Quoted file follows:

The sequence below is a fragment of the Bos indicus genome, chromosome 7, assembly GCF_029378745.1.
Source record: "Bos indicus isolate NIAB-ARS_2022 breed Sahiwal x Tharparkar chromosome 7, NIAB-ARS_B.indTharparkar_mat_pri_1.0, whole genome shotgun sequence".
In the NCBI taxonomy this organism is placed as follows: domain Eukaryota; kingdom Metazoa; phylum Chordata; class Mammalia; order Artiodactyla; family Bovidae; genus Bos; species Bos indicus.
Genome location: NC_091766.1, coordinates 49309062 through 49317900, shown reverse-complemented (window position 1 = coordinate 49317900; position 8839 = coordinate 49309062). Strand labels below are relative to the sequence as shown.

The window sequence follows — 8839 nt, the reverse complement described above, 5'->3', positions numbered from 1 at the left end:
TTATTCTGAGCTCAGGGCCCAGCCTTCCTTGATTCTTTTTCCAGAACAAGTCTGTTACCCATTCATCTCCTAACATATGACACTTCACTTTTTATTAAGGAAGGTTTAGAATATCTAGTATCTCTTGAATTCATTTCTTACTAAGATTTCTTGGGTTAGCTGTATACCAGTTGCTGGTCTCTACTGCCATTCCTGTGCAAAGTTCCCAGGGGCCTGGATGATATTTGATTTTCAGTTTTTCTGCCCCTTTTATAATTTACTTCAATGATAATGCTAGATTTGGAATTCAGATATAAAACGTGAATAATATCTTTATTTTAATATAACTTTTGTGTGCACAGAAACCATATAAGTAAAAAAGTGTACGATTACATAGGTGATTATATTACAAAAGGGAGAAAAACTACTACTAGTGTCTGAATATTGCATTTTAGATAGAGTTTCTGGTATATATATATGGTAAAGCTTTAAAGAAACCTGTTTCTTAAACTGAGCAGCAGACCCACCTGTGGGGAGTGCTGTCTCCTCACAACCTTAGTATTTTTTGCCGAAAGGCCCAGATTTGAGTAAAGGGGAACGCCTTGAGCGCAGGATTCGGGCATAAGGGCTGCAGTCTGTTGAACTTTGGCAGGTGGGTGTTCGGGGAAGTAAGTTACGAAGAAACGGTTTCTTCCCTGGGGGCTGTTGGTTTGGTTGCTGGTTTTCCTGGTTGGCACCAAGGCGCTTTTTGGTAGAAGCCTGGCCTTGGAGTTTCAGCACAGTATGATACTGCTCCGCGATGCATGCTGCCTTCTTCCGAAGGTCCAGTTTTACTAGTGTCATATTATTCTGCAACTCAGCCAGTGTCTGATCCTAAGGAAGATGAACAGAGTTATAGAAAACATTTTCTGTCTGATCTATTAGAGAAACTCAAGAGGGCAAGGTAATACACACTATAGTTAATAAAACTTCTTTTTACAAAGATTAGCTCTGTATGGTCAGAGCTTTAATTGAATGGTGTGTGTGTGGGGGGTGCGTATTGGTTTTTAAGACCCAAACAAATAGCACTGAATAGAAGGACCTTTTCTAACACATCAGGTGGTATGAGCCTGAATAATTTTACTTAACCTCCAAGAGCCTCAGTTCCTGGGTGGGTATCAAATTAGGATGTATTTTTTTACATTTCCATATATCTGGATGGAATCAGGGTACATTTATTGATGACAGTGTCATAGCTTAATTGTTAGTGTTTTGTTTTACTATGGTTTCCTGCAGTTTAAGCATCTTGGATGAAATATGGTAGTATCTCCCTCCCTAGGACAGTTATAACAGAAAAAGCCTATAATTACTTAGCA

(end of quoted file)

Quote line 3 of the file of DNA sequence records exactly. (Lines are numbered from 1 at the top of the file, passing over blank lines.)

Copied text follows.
In the NCBI taxonomy this organism is placed as follows: domain Eukaryota; kingdom Metazoa; phylum Chordata; class Mammalia; order Artiodactyla; family Bovidae; genus Bos; species Bos indicus.